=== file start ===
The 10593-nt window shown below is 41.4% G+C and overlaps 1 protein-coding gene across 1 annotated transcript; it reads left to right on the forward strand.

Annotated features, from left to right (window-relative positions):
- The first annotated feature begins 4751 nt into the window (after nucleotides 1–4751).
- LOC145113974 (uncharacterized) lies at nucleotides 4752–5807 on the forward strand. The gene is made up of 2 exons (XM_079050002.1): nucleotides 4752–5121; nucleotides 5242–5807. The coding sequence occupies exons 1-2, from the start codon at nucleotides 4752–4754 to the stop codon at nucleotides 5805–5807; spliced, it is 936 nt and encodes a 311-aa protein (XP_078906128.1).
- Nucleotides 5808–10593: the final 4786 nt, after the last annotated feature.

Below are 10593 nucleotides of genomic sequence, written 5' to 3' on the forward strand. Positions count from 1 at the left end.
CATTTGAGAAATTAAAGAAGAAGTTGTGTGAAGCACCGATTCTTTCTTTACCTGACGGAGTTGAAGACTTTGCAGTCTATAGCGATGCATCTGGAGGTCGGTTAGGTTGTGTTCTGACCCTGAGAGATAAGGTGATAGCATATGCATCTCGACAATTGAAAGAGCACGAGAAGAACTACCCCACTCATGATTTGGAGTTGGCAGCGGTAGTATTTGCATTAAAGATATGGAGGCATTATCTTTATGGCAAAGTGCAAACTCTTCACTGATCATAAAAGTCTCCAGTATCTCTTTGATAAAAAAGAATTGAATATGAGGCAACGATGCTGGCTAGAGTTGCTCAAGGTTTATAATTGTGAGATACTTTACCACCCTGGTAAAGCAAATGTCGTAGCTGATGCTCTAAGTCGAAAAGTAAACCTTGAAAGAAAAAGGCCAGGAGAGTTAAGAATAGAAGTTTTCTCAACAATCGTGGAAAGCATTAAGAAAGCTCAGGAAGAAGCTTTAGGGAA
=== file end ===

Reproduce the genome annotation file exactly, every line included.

The 10593-nt window shown below is 41.4% G+C and overlaps 1 protein-coding gene across 1 annotated transcript; it reads left to right on the forward strand.

Annotated features, from left to right (window-relative positions):
- The first annotated feature begins 4751 nt into the window (after nucleotides 1–4751).
- LOC145113974 (uncharacterized) lies at nucleotides 4752–5807 on the forward strand. The gene is made up of 2 exons (XM_079050002.1): nucleotides 4752–5121; nucleotides 5242–5807. The coding sequence occupies exons 1-2, from the start codon at nucleotides 4752–4754 to the stop codon at nucleotides 5805–5807; spliced, it is 936 nt and encodes a 311-aa protein (XP_078906128.1).
- Nucleotides 5808–10593: the final 4786 nt, after the last annotated feature.

Below are 10593 nucleotides of genomic sequence, written 5' to 3' on the forward strand. Positions count from 1 at the left end.
CATTTGAGAAATTAAAGAAGAAGTTGTGTGAAGCACCGATTCTTTCTTTACCTGACGGAGTTGAAGACTTTGCAGTCTATAGCGATGCATCTGGAGGTCGGTTAGGTTGTGTTCTGACCCTGAGAGATAAGGTGATAGCATATGCATCTCGACAATTGAAAGAGCACGAGAAGAACTACCCCACTCATGATTTGGAGTTGGCAGCGGTAGTATTTGCATTAAAGATATGGAGGCATTATCTTTATGGCAAAGTGCAAACTCTTCACTGATCATAAAAGTCTCCAGTATCTCTTTGATAAAAAAGAATTGAATATGAGGCAACGATGCTGGCTAGAGTTGCTCAAGGTTTATAATTGTGAGATACTTTACCACCCTGGTAAAGCAAATGTCGTAGCTGATGCTCTAAGTCGAAAAGTAAACCTTGAAAGAAAAAGGCCAGGAGAGTTAAGAATAGAAGTTTTCTCAACAATCGTGGAAAGCATTAAGAAAGCTCAGGAAGAAGCTTTAGGGAA